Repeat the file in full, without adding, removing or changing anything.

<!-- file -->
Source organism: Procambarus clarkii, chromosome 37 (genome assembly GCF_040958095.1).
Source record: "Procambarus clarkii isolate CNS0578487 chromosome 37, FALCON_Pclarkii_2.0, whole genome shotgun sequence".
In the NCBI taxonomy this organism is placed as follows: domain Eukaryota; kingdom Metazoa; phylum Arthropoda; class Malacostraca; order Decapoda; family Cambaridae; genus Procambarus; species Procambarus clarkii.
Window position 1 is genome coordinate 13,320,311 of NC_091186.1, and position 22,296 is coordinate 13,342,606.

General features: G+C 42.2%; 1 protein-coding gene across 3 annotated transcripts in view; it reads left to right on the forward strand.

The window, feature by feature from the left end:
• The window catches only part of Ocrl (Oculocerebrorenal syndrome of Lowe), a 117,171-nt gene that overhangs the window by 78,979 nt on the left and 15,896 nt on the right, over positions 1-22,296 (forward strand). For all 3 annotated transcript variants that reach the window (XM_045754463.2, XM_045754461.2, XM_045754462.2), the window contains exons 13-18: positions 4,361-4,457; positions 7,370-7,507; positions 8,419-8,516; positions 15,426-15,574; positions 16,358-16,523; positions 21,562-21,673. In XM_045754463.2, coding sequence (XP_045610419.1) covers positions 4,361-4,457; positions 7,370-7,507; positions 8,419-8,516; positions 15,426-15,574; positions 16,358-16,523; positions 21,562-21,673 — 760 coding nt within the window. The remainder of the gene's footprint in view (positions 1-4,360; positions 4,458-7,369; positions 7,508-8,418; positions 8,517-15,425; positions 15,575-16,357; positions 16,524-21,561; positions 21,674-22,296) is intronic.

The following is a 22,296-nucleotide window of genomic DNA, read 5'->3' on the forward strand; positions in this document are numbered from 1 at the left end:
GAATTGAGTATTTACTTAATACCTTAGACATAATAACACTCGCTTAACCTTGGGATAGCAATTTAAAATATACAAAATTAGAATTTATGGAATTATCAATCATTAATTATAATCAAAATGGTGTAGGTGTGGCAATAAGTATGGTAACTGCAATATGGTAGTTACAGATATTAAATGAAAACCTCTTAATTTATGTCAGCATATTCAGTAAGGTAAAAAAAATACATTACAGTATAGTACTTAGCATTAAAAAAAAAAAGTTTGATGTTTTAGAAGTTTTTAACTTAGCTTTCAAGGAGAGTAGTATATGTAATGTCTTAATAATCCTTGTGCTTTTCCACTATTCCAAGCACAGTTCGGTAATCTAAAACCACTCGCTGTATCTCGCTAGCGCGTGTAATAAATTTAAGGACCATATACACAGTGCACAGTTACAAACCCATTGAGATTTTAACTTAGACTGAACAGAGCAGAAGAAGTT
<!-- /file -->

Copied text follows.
Source organism: Procambarus clarkii, chromosome 37 (genome assembly GCF_040958095.1).
Source record: "Procambarus clarkii isolate CNS0578487 chromosome 37, FALCON_Pclarkii_2.0, whole genome shotgun sequence".
In the NCBI taxonomy this organism is placed as follows: domain Eukaryota; kingdom Metazoa; phylum Arthropoda; class Malacostraca; order Decapoda; family Cambaridae; genus Procambarus; species Procambarus clarkii.
Window position 1 is genome coordinate 13,320,311 of NC_091186.1, and position 22,296 is coordinate 13,342,606.

General features: G+C 42.2%; 1 protein-coding gene across 3 annotated transcripts in view; it reads left to right on the forward strand.

The window, feature by feature from the left end:
• The window catches only part of Ocrl (Oculocerebrorenal syndrome of Lowe), a 117,171-nt gene that overhangs the window by 78,979 nt on the left and 15,896 nt on the right, over positions 1-22,296 (forward strand). For all 3 annotated transcript variants that reach the window (XM_045754463.2, XM_045754461.2, XM_045754462.2), the window contains exons 13-18: positions 4,361-4,457; positions 7,370-7,507; positions 8,419-8,516; positions 15,426-15,574; positions 16,358-16,523; positions 21,562-21,673. In XM_045754463.2, coding sequence (XP_045610419.1) covers positions 4,361-4,457; positions 7,370-7,507; positions 8,419-8,516; positions 15,426-15,574; positions 16,358-16,523; positions 21,562-21,673 — 760 coding nt within the window. The remainder of the gene's footprint in view (positions 1-4,360; positions 4,458-7,369; positions 7,508-8,418; positions 8,517-15,425; positions 15,575-16,357; positions 16,524-21,561; positions 21,674-22,296) is intronic.

The following is a 22,296-nucleotide window of genomic DNA, read 5'->3' on the forward strand; positions in this document are numbered from 1 at the left end:
GAATTGAGTATTTACTTAATACCTTAGACATAATAACACTCGCTTAACCTTGGGATAGCAATTTAAAATATACAAAATTAGAATTTATGGAATTATCAATCATTAATTATAATCAAAATGGTGTAGGTGTGGCAATAAGTATGGTAACTGCAATATGGTAGTTACAGATATTAAATGAAAACCTCTTAATTTATGTCAGCATATTCAGTAAGGTAAAAAAAATACATTACAGTATAGTACTTAGCATTAAAAAAAAAAAGTTTGATGTTTTAGAAGTTTTTAACTTAGCTTTCAAGGAGAGTAGTATATGTAATGTCTTAATAATCCTTGTGCTTTTCCACTATTCCAAGCACAGTTCGGTAATCTAAAACCACTCGCTGTATCTCGCTAGCGCGTGTAATAAATTTAAGGACCATATACACAGTGCACAGTTACAAACCCATTGAGATTTTAACTTAGACTGAACAGAGCAGAAGAAGTT